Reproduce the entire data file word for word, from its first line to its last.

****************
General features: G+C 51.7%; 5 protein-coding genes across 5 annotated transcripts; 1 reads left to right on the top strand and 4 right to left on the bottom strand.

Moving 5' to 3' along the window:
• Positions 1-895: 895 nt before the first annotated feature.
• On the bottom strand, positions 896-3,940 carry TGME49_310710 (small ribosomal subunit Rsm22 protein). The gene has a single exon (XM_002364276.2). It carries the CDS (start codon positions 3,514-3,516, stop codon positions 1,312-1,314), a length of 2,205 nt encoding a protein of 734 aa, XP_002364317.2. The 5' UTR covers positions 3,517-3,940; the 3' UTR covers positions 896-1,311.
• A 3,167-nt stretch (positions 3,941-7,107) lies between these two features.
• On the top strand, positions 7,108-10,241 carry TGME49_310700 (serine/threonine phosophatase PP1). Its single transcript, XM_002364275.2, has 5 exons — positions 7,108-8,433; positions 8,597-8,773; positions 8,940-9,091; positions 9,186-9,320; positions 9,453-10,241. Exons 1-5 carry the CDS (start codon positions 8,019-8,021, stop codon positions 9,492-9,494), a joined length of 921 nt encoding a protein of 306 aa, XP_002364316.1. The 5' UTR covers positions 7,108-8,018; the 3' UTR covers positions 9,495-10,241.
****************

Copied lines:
General features: G+C 51.7%; 5 protein-coding genes across 5 annotated transcripts; 1 reads left to right on the top strand and 4 right to left on the bottom strand.

Moving 5' to 3' along the window:
• Positions 1-895: 895 nt before the first annotated feature.
• On the bottom strand, positions 896-3,940 carry TGME49_310710 (small ribosomal subunit Rsm22 protein). The gene has a single exon (XM_002364276.2). It carries the CDS (start codon positions 3,514-3,516, stop codon positions 1,312-1,314), a length of 2,205 nt encoding a protein of 734 aa, XP_002364317.2. The 5' UTR covers positions 3,517-3,940; the 3' UTR covers positions 896-1,311.
• A 3,167-nt stretch (positions 3,941-7,107) lies between these two features.
• On the top strand, positions 7,108-10,241 carry TGME49_310700 (serine/threonine phosophatase PP1). Its single transcript, XM_002364275.2, has 5 exons — positions 7,108-8,433; positions 8,597-8,773; positions 8,940-9,091; positions 9,186-9,320; positions 9,453-10,241. Exons 1-5 carry the CDS (start codon positions 8,019-8,021, stop codon positions 9,492-9,494), a joined length of 921 nt encoding a protein of 306 aa, XP_002364316.1. The 5' UTR covers positions 7,108-8,018; the 3' UTR covers positions 9,495-10,241.